Marion County, Fla., commissioners are now considering their response to an Americans United for the Separation of Church and State complaint that their prayers opening commission meetings are too Christian.
According to a report in the Star-Banner of Ocala, Fla., Americans United said it was acting on a complaint from an unidentified source and that it had reviewed video from eight regular commission sessions since the beginning of the year. They claimed that on five occasions the name of Jesus Christ was specifically mentioned during the opening prayer. It was the mentioning of the name of Jesus Christ to which the legal group was protesting.
The group’s lawyer, Ian Smith, requested that the board of commissioners bring its “prayer practice” into compliance by using a “nonsectarian” invocation or by abandoning the practice of prayer altogether.
According to the Star-Banner, Smith suggested that the board switch to a more inclusive moment of silence, make the prayers nonsectarian or invite members of the community and “prayer-givers” from varying faiths to present the invocations.
“The Commission’s prayer practice,” Smith said, “unconstitutionally affiliates the county with Christianity.”
But Pastor Carl Gallups, author of the Amazon No. 1 Bestseller “The Magic Man in the Sky: Effectively Defending the Christian Faith,” says the United States is affiliated with Christianity, a fact he says even Americans United could embrace if they understood its significance.
“Here is a classic example of the collision of two worldviews,” Gallups told WND. “I have an entire chapter in my book devoted to this phenomenon. The chapter is titled, ‘When Two Worlds Collide.’ The collision is the clash between the completely unique and distinctive message of the Christian faith with the secular worldview that there is no God. Or, conversely, it is a clash with the universalism message that ‘all religious views hold equal value and consideration.’”
“When was the last time that you heard of a lawsuit in America dealing with a public prayer that was ‘too Muslim’ or ‘too Hindu’ or ‘too secular in nature?’” asked Gallups.
Gallups continued, “There is such an emphasis on political correctness in our culture that I am afraid we have gone mad in our assessment of what is reality. The truth is that our nation has its definitive and indisputable roots in the Judeo-Christian heritage. We were not founded upon the principles of atheism, or Islam, Buddhism, Hinduism or secularism. We were founded as a constitutional republic with a distinctly Christian underpinning.
“From the earliest history of our nation,” Gallups continued, “our Founding Fathers opened meetings, conventions and Congress with distinctly Christian prayers. Often what made these prayers distinctly Christian was that they were made in the name of Jesus Christ. The Constitution itself ends with the words ‘In The Year of our Lord.’ Those words, in that period of time, in the early United States of America, were indisputably referring to ‘Our Lord Jesus Christ.’ Every one of the signers of the Constitution penned their names under that declaration.”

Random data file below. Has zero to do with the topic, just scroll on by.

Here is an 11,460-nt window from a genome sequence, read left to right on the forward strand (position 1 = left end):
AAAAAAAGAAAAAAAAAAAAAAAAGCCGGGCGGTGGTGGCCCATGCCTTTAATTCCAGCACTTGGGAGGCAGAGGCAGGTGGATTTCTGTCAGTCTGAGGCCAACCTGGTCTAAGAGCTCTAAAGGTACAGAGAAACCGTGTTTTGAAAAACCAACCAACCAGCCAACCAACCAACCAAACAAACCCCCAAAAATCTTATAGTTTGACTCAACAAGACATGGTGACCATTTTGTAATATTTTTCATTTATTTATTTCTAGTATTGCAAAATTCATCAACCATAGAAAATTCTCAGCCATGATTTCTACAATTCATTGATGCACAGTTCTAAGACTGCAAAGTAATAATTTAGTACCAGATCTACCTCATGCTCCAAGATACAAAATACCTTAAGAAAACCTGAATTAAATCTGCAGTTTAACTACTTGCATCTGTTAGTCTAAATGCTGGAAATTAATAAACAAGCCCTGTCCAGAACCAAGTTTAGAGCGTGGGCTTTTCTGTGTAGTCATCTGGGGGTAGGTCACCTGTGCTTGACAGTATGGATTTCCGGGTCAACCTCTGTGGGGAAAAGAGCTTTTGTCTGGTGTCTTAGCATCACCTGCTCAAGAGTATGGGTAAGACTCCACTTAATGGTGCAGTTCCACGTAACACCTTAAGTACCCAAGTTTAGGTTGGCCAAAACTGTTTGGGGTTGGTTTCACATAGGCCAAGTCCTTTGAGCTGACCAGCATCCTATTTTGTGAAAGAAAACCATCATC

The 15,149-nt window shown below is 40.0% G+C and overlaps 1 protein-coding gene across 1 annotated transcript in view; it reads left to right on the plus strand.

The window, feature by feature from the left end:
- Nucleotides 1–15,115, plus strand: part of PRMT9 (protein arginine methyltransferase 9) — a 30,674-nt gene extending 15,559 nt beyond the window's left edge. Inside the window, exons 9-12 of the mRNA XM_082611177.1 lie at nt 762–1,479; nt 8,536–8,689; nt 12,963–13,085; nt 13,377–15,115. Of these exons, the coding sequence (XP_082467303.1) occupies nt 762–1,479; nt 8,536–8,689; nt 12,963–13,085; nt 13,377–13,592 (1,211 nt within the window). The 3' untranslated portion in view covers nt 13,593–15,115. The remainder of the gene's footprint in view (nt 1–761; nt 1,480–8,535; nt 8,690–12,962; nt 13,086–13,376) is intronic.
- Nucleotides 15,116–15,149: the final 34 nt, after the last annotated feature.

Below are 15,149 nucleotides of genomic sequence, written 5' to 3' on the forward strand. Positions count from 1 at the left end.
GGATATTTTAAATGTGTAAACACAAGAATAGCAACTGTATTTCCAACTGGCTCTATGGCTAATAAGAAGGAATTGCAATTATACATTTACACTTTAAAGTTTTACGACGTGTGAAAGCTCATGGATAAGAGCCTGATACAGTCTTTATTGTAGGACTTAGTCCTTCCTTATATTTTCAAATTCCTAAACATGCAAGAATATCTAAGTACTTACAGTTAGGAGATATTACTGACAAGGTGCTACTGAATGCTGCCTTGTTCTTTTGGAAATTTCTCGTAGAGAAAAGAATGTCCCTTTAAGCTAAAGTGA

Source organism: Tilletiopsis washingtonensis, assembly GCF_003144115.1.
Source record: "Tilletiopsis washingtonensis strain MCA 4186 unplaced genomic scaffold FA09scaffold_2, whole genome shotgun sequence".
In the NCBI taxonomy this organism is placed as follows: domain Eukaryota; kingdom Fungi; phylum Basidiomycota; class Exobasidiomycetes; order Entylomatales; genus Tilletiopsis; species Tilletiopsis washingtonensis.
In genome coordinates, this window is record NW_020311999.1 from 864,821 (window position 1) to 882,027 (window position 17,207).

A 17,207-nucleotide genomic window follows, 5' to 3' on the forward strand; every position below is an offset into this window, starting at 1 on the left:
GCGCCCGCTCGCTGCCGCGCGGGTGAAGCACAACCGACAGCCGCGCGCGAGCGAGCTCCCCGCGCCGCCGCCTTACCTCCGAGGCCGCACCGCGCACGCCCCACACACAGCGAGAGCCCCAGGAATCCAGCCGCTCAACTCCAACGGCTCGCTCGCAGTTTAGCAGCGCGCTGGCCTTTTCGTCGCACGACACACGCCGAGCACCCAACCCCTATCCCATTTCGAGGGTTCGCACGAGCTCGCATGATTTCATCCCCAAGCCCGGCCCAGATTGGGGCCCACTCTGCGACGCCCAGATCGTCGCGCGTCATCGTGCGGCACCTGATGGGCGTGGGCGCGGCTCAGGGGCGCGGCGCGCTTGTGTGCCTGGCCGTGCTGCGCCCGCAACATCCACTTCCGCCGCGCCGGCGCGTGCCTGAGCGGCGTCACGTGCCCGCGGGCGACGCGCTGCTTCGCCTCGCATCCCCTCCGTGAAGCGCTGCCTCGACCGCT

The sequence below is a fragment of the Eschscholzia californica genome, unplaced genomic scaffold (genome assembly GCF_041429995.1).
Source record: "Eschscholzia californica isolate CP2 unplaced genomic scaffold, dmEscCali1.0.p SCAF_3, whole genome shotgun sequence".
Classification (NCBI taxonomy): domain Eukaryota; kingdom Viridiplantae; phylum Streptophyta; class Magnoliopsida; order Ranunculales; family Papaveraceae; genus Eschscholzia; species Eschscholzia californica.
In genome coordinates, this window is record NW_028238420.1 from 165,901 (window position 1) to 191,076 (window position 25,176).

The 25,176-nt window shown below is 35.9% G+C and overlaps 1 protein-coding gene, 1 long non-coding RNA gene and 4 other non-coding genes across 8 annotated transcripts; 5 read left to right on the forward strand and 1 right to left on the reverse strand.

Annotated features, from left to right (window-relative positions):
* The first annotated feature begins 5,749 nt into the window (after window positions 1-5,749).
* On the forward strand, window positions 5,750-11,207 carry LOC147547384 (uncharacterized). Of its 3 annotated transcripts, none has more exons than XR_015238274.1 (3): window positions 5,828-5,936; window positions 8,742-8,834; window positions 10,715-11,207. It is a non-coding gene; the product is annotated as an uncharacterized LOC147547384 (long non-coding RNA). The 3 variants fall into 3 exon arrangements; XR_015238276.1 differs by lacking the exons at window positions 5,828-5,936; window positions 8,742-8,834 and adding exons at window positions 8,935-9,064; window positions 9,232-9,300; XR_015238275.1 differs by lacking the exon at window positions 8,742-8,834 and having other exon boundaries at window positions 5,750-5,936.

Gallups further analyzed the situation, “If I were in a Muslim nation, for example, I would expect to hear a prayer in the name of Allah. That would make perfect sense. However, that Muslim nation would base its laws and decisions strictly upon the principles of the Muslim faith. But what makes America so unique is this startling fact, which so many of our citizens seem to have forgotten: Because we were conceived upon a Christian foundation, we devised a thing called the First Amendment.”
Gallups went on to say, “It is the presence of this First Amendment that ensures that people of all faiths, or no faith at all, have the freedom to practice their beliefs without fear of reprisal. Secondly, the First Amendment also assures that even if a public or governmental meeting is opened in the name of Jesus (reflecting our history and heritage) that no distinctly religious consideration shall come into play in that governmental body’s decision. This is a delicate balance, a precious balance, a unique balance and a distinctly American balance.
“If people of other faiths truly understood the original intent of our Founding Fathers and the First Amendment,” Gallups continued, you would think that they would actually celebrate our nations’ Christian heritage and welcome an opening prayer that had a Christian ‘flavor’ to it. But, such is not the case in modern America. And thus, the two worlds continue to collide. It is my prayer that Americans will wake up to their unique heritage and celebrate it – regardless of their faith affiliation. If we loose this uniqueness, we have lost America.”
Gallups’ discussion of the Marion County dilemma, originally broadcast on his northwest Florida WEBY-AM Radio program can be heard below: